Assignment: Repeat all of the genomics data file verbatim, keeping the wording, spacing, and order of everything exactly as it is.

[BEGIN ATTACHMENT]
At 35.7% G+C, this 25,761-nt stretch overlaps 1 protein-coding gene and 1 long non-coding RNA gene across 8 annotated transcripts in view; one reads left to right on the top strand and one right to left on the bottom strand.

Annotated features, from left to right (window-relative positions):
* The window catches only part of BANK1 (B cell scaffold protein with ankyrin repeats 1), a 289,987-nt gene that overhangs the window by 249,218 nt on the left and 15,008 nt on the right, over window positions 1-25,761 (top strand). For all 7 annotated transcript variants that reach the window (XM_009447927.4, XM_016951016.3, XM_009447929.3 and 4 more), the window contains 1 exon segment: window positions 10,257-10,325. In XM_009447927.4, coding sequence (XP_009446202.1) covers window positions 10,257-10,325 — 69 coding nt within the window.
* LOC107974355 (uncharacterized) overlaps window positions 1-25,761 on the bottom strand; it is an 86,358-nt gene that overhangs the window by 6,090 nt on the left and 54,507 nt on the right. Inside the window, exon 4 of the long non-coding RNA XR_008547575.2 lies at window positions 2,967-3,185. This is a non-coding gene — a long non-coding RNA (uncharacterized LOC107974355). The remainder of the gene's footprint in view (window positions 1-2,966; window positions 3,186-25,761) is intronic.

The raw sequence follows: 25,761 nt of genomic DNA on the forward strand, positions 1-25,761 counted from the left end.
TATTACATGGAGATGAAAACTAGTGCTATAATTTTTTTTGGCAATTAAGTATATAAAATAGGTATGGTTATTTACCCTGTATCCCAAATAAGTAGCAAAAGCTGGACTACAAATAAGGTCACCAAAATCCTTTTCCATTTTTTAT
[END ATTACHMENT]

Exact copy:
At 35.7% G+C, this 25,761-nt stretch overlaps 1 protein-coding gene and 1 long non-coding RNA gene across 8 annotated transcripts in view; one reads left to right on the top strand and one right to left on the bottom strand.

Annotated features, from left to right (window-relative positions):
* The window catches only part of BANK1 (B cell scaffold protein with ankyrin repeats 1), a 289,987-nt gene that overhangs the window by 249,218 nt on the left and 15,008 nt on the right, over window positions 1-25,761 (top strand). For all 7 annotated transcript variants that reach the window (XM_009447927.4, XM_016951016.3, XM_009447929.3 and 4 more), the window contains 1 exon segment: window positions 10,257-10,325. In XM_009447927.4, coding sequence (XP_009446202.1) covers window positions 10,257-10,325 — 69 coding nt within the window.
* LOC107974355 (uncharacterized) overlaps window positions 1-25,761 on the bottom strand; it is an 86,358-nt gene that overhangs the window by 6,090 nt on the left and 54,507 nt on the right. Inside the window, exon 4 of the long non-coding RNA XR_008547575.2 lies at window positions 2,967-3,185. This is a non-coding gene — a long non-coding RNA (uncharacterized LOC107974355). The remainder of the gene's footprint in view (window positions 1-2,966; window positions 3,186-25,761) is intronic.

The raw sequence follows: 25,761 nt of genomic DNA on the forward strand, positions 1-25,761 counted from the left end.
TATTACATGGAGATGAAAACTAGTGCTATAATTTTTTTTGGCAATTAAGTATATAAAATAGGTATGGTTATTTACCCTGTATCCCAAATAAGTAGCAAAAGCTGGACTACAAATAAGGTCACCAAAATCCTTTTCCATTTTTTAT